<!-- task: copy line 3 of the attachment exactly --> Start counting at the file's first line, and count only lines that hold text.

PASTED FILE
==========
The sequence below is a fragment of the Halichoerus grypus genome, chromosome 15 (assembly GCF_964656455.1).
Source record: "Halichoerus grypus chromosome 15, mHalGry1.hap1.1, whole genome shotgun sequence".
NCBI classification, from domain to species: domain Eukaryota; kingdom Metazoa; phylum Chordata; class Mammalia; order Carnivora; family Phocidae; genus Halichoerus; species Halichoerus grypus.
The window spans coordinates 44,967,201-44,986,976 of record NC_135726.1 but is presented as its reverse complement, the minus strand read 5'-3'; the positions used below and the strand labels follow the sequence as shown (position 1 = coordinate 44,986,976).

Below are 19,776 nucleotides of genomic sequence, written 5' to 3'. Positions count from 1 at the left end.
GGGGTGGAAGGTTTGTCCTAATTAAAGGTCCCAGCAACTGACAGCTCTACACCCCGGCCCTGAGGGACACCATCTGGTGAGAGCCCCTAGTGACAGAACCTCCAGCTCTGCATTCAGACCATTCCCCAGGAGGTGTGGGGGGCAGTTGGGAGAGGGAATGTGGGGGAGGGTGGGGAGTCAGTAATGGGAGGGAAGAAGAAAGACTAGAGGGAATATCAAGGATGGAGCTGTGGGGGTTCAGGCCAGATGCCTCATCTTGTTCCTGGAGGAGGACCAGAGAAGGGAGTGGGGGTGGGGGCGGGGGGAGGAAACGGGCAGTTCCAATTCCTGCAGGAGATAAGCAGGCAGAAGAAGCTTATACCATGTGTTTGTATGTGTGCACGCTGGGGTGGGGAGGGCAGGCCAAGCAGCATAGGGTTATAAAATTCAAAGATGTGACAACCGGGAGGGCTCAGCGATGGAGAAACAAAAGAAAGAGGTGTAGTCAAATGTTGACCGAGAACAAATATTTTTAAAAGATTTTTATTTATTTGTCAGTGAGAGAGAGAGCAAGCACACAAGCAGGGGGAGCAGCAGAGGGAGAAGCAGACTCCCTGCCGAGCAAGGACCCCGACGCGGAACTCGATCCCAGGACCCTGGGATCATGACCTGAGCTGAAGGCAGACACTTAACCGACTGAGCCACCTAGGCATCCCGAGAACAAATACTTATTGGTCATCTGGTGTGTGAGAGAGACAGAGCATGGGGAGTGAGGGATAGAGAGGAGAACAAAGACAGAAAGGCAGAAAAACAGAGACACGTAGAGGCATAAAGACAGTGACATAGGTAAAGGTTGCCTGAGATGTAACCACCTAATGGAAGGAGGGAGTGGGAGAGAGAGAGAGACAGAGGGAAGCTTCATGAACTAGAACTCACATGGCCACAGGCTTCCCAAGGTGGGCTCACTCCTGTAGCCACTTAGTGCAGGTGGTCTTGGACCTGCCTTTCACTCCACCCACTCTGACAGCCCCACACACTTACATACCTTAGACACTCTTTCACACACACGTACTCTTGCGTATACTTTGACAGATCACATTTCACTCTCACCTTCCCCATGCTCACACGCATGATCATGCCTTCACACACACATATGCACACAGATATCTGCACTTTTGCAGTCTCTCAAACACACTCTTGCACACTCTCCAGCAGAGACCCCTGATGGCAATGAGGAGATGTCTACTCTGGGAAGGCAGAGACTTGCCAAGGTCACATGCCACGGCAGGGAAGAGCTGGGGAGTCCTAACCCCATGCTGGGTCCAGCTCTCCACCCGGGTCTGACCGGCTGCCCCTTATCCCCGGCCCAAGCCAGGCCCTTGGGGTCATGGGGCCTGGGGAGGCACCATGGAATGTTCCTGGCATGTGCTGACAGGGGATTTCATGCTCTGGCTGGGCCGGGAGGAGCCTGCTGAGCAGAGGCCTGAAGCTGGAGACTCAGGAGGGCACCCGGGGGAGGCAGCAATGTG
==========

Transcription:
NCBI classification, from domain to species: domain Eukaryota; kingdom Metazoa; phylum Chordata; class Mammalia; order Carnivora; family Phocidae; genus Halichoerus; species Halichoerus grypus.